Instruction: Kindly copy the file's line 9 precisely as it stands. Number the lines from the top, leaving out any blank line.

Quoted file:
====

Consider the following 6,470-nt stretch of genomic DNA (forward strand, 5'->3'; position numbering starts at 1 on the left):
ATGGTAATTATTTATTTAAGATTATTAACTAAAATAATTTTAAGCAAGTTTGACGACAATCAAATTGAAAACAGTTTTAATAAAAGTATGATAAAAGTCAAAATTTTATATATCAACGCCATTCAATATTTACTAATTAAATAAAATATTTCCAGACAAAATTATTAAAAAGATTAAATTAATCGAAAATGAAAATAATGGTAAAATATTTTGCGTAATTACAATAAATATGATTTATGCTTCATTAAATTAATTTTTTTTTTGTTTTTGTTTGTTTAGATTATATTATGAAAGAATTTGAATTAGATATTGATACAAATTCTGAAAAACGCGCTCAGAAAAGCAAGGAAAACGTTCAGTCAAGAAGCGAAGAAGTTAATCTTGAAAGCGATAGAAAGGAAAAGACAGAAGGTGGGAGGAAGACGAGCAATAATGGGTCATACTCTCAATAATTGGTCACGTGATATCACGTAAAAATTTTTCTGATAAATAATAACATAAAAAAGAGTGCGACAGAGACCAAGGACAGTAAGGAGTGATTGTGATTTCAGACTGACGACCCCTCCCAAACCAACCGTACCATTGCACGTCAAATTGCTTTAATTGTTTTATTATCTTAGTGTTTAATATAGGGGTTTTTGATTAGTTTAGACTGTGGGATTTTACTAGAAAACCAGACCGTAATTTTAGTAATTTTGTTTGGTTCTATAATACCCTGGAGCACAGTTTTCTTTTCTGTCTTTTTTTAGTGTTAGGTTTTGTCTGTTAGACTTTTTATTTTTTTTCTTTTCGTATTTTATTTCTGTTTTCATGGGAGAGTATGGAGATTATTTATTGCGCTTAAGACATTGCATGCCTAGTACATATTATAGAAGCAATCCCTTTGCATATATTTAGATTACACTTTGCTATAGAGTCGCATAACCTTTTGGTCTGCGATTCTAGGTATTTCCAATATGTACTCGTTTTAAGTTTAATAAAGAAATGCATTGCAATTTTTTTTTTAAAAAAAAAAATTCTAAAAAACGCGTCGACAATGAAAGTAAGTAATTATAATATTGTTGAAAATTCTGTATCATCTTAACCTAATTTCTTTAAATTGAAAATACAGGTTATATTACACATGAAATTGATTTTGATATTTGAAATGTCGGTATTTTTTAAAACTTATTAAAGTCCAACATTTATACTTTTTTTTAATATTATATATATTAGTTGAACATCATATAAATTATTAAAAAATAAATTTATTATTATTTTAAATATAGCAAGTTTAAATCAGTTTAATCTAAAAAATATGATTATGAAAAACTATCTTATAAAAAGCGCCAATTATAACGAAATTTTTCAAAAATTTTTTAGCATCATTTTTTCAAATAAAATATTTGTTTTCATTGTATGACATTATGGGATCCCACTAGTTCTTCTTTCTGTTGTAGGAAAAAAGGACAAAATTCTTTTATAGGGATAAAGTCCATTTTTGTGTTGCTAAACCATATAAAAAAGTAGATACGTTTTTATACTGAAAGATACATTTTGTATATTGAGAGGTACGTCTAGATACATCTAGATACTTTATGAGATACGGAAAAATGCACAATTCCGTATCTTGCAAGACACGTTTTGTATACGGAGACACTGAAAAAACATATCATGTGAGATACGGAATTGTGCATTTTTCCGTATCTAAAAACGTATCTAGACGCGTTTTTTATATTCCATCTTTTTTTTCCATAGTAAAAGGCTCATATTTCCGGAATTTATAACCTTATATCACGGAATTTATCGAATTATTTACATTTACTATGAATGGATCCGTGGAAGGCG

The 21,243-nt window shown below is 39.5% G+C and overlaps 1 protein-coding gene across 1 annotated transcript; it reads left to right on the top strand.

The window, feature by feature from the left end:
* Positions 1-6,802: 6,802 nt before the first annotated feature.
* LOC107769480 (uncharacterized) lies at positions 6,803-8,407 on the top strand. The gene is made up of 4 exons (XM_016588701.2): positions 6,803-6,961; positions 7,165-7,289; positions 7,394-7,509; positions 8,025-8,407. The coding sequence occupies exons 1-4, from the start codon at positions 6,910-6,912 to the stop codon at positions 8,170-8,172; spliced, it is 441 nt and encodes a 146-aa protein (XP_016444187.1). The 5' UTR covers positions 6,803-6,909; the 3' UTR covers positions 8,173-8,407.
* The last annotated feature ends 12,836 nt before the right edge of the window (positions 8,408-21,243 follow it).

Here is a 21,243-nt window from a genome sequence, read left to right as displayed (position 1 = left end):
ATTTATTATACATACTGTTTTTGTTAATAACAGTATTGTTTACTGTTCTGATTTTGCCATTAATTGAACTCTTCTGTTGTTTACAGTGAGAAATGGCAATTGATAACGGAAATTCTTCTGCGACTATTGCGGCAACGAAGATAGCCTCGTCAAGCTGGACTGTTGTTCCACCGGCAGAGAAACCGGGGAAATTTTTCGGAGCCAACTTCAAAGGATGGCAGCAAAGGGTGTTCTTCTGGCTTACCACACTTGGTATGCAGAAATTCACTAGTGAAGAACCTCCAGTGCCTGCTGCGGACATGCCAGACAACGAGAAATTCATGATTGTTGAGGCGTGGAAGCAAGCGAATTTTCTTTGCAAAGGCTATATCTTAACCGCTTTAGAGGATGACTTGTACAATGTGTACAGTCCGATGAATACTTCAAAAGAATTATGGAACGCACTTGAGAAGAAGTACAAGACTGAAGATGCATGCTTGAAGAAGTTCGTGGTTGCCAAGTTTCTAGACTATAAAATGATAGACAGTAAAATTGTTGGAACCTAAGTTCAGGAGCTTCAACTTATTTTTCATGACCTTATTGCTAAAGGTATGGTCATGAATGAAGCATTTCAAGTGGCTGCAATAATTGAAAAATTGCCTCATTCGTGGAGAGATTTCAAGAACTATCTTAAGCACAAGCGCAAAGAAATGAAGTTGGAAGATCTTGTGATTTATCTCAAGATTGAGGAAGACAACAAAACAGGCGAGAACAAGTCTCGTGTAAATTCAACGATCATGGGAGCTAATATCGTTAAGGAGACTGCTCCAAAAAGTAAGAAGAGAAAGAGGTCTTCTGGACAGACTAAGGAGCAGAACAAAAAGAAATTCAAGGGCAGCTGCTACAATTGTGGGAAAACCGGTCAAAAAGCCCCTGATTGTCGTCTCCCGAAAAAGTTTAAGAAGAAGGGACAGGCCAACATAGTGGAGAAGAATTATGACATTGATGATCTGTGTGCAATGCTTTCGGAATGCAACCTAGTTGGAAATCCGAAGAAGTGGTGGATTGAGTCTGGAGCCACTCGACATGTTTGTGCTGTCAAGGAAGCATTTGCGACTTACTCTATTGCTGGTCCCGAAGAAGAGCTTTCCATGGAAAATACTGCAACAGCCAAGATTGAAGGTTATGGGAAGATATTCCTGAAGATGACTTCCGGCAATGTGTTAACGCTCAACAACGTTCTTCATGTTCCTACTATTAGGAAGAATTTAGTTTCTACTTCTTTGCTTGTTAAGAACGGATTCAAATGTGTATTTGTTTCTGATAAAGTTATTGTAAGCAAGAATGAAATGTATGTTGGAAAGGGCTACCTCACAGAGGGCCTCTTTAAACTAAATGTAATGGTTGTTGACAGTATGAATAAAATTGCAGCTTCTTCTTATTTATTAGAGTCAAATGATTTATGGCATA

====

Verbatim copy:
ATTTATTATACATACTGTTTTTGTTAATAACAGTATTGTTTACTGTTCTGATTTTGCCATTAATTGAACTCTTCTGTTGTTTACAGTGAGAAATGGCAATTGATAACGGAAATTCTTCTGCGACTATTGCGGCAACGAAGATAGCCTCGTCAAGCTGGACTGTTGTTCCACCGGCAGAGAAACCGGGGAAATTTTTCGGAGCCAACTTCAAAGGATGGCAGCAAAGGGTGTTCTTCTGGCTTACCACACTTGGTATGCAGAAATTCACTAGTGAAGAACCTCCAGTGCCTGCTGCGGACATGCCAGACAACGAGAAATTCATGATTGTTGAGGCGTGGAAGCAAGCGAATTTTCTTTGCAAAGGCTATATCTTAACCGCTTTAGAGGATGACTTGTACAATGTGTACAGTCCGATGAATACTTCAAAAGAATTATGGAACGCACTTGAGAAGAAGTACAAGACTGAAGATGCATGCTTGAAGAAGTTCGTGGTTGCCAAGTTTCTAGACTATAAAATGATAGACAGTAAAATTGTTGGAACCTAAGTTCAGGAGCTTCAACTTATTTTTCATGACCTTATTGCTAAAGGTATGGTCATGAATGAAGCATTTCAAGTGGCTGCAATAATTGAAAAATTGCCTCATTCGTGGAGAGATTTCAAGAACTATCTTAAGCACAAGCGCAAAGAAATGAAGTTGGAAGATCTTGTGATTTATCTCAAGATTGAGGAAGACAACAAAACAGGCGAGAACAAGTCTCGTGTAAATTCAACGATCATGGGAGCTAATATCGTTAAGGAGACTGCTCCAAAAAGTAAGAAGAGAAAGAGGTCTTCTGGACAGACTAAGGAGCAGAACAAAAAGAAATTCAAGGGCAGCTGCTACAATTGTGGGAAAACCGGTCAAAAAGCCCCTGATTGTCGTCTCCCGAAAAAGTTTAAGAAGAAGGGACAGGCCAACATAGTGGAGAAGAATTATGACATTGATGATCTGTGTGCAATGCTTTCGGAATGCAACCTAGTTGGAAATCCGAAGAAGTGGTGGATTGAGTCTGGAGCCACTCGACATGTTTGTGCTGTCAAGGAAGCATTTGCGACTTACTCTATTGCTGGTCCCGAAGAAGAGCTTTCCATGGAAAATACTGCAACAGCCAAGATTGAAGGTTATGGGAAGATATTCCTGAAGATGACTTCCGGCAATGTGTTAACGCTCAACAACGTTCTTCATGTTCCTACTATTAGGAAGAATTTAGTTTCTACTTCTTTGCTTGTTAAGAACGGATTCAAATGTGTATTTGTTTCTGATAAAGTTATTGTAAGCAAGAATGAAATGTATGTTGGAAAGGGCTACCTCACAGAGGGCCTCTTTAAACTAAATGTAATGGTTGTTGACAGTATGAATAAAATTGCAGCTTCTTCTTATTTATTAGAGTCAAATGATTTATGGCATA